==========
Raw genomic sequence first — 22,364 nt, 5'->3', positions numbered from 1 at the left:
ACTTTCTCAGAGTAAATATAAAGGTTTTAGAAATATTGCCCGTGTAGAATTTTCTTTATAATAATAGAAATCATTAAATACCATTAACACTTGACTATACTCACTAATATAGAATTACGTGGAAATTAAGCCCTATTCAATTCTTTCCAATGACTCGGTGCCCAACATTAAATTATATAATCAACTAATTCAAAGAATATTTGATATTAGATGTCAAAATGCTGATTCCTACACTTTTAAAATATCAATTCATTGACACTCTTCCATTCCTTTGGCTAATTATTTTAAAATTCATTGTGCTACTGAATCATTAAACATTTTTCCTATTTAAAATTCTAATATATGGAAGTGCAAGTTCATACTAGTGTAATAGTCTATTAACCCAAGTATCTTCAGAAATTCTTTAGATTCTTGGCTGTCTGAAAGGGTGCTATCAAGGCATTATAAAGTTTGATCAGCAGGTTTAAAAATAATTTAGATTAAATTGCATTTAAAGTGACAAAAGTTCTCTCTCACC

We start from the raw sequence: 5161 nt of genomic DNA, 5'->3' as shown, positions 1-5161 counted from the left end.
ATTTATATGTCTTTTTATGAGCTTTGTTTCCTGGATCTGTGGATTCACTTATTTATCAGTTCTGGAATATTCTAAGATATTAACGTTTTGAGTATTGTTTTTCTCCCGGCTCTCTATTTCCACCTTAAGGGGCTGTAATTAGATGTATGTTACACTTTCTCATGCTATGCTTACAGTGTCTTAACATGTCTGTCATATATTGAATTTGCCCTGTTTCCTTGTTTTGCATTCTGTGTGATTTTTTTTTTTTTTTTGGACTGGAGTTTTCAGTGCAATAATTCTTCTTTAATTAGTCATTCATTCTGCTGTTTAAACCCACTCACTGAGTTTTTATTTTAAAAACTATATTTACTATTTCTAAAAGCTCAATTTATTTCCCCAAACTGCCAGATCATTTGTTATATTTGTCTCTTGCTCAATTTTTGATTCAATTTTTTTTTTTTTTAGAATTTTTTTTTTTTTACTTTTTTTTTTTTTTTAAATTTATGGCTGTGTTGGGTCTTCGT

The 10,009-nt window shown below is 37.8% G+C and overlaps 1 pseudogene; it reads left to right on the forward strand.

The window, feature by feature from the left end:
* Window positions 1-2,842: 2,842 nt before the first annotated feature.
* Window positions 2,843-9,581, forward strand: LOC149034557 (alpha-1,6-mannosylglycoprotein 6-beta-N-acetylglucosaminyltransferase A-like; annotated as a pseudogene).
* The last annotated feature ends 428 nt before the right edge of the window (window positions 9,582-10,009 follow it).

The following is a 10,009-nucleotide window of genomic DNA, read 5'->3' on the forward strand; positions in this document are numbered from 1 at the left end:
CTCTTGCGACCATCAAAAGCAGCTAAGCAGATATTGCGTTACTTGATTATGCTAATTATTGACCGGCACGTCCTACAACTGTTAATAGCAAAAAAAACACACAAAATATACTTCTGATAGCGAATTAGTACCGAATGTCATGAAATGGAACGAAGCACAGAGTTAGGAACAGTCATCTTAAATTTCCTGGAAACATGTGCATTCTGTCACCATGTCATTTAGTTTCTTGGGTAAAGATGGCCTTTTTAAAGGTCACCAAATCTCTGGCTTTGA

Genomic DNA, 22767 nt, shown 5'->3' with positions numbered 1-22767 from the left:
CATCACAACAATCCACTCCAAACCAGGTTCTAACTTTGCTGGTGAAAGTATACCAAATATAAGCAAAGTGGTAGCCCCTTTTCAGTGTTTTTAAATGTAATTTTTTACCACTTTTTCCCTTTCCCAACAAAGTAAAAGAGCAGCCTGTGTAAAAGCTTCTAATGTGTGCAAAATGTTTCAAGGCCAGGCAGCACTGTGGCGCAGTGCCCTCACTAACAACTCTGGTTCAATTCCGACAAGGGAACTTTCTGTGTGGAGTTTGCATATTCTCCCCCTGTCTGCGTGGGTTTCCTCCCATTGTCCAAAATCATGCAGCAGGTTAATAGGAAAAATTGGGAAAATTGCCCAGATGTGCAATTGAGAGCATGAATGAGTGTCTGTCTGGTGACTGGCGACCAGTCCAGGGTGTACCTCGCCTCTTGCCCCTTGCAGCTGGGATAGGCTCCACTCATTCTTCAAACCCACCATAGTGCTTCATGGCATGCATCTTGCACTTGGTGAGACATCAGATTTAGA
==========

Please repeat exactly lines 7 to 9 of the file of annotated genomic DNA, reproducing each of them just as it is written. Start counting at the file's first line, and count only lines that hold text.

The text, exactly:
* Window positions 1-2,842: 2,842 nt before the first annotated feature.
* Window positions 2,843-9,581, forward strand: LOC149034557 (alpha-1,6-mannosylglycoprotein 6-beta-N-acetylglucosaminyltransferase A-like; annotated as a pseudogene).
* The last annotated feature ends 428 nt before the right edge of the window (window positions 9,582-10,009 follow it).